Creating a company culture that inspires you and your team to do the best work possible takes a lot of time and energy. It’s really easy, however, to destroy your company culture. If you want to preserve and build a great culture, avoid doing these things:
If you hire too quickly, you run the risk of hiring someone who looks good on paper but doesn’t fit into your company at all. When you hire someone who isn’t a good fit, not only do you risk them quitting quickly, but you also run the risk of bringing down the rest of your team’s morale.
Step 2: Fire Slowly
You should take your time hiring a new employee, but you should not take your time firing someone who isn’t working out.
You might have plenty of reasons for not wanting to fire them – maybe it would take too long to replace them, or their family relies on their paycheck (so you feel bad). Whatever your reasons are for not firing them, if they aren’t a good fit for your team, don’t be afraid to fire them.
A bad attitude is infectious. So, if you keep someone with a bad attitude around too long, the rest of your team will start to have a bad attitude.
If an employee is just mediocre and you keep them around, the rest of your team will think it’s fine to just be okay at their job.
Step 3: Publicly Criticize Your Employees
When you publicly criticize your employees, you bring down everyone’s morale. Your employees will feel bad about themselves and start looking for a new job.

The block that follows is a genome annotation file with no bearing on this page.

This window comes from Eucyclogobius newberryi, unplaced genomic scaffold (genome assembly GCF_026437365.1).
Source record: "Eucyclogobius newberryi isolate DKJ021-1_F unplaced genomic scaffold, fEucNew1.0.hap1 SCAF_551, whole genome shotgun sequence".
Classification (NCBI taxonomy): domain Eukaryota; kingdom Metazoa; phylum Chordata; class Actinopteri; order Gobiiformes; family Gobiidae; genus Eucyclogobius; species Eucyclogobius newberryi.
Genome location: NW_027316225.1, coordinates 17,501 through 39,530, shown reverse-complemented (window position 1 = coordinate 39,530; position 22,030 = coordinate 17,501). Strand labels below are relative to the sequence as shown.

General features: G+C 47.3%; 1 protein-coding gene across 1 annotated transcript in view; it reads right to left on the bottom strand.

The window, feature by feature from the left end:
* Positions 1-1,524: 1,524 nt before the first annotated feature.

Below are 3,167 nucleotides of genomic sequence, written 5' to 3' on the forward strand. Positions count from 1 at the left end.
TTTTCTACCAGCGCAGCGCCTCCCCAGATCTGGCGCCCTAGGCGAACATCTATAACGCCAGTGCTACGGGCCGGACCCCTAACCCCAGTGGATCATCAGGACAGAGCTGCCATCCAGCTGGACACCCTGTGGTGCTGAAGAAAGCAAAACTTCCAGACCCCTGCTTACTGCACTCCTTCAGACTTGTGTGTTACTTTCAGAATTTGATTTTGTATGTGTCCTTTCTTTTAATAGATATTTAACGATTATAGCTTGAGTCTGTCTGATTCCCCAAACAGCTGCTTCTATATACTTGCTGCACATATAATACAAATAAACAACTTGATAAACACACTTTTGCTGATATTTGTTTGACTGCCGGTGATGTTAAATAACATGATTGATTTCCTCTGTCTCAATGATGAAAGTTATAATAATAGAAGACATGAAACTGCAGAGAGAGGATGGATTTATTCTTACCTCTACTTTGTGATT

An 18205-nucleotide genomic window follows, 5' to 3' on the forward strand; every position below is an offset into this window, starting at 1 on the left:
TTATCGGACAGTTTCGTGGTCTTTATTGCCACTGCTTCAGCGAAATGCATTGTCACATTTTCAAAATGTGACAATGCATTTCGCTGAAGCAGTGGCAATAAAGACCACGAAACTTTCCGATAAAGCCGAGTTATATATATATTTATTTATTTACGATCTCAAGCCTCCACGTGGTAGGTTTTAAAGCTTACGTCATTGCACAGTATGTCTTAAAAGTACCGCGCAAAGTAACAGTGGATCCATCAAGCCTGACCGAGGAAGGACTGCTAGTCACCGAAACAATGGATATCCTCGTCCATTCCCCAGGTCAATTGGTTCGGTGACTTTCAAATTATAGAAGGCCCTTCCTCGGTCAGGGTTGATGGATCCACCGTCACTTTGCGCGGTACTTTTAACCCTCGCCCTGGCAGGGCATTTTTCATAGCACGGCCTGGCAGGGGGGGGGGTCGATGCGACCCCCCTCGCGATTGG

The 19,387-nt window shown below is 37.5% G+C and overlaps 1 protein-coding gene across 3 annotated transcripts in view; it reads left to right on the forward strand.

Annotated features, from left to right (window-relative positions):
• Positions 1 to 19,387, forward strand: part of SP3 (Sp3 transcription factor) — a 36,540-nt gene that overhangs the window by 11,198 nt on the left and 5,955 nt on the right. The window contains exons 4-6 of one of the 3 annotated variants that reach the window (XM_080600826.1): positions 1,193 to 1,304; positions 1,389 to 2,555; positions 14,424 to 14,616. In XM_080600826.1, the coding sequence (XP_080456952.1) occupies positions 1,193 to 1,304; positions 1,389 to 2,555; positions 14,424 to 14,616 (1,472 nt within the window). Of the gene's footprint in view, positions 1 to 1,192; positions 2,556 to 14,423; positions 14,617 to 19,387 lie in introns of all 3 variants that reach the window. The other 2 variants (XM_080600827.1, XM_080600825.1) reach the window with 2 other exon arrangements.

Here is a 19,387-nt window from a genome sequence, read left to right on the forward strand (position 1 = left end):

Instead, publicly praise your employees for doing a good job or exhibiting good behavior. Make sure you consistently reward your employees, so they know exactly what to expect.
Step 4: Play Favorites
It’s okay to be friends with your employees; it’s not okay to treat your friends better than everyone else. Once you start treating your friends better and playing favorites, your other employees will stop trusting you and your favorites. Before too long, the rest of your staff will start quitting, and the word will get out that you play favorites – making it difficult to hire anyone.
Step 5: Micromanage
Nobody likes to be micromanaged. You hired your employees because they knew what they were doing, so let them do their job. It’s good to know what your employees are working on, but it’s not good to be constantly checking up on them.
Instead of micromanaging, clearly define each person’s job description, then trust them to get their job done. Remember, they’re adults, so treat them like an adult unless they give you reason not to trust them (then, consider if they’re really a good fit for your company).
There are two ways to build a company culture – by taking the time and energy to craft a productive and inspiring culture, or by letting your culture emerge on its own. If you let your culture emerge on its own, you’ll end up with a culture that doesn’t inspire your employees to do their best work.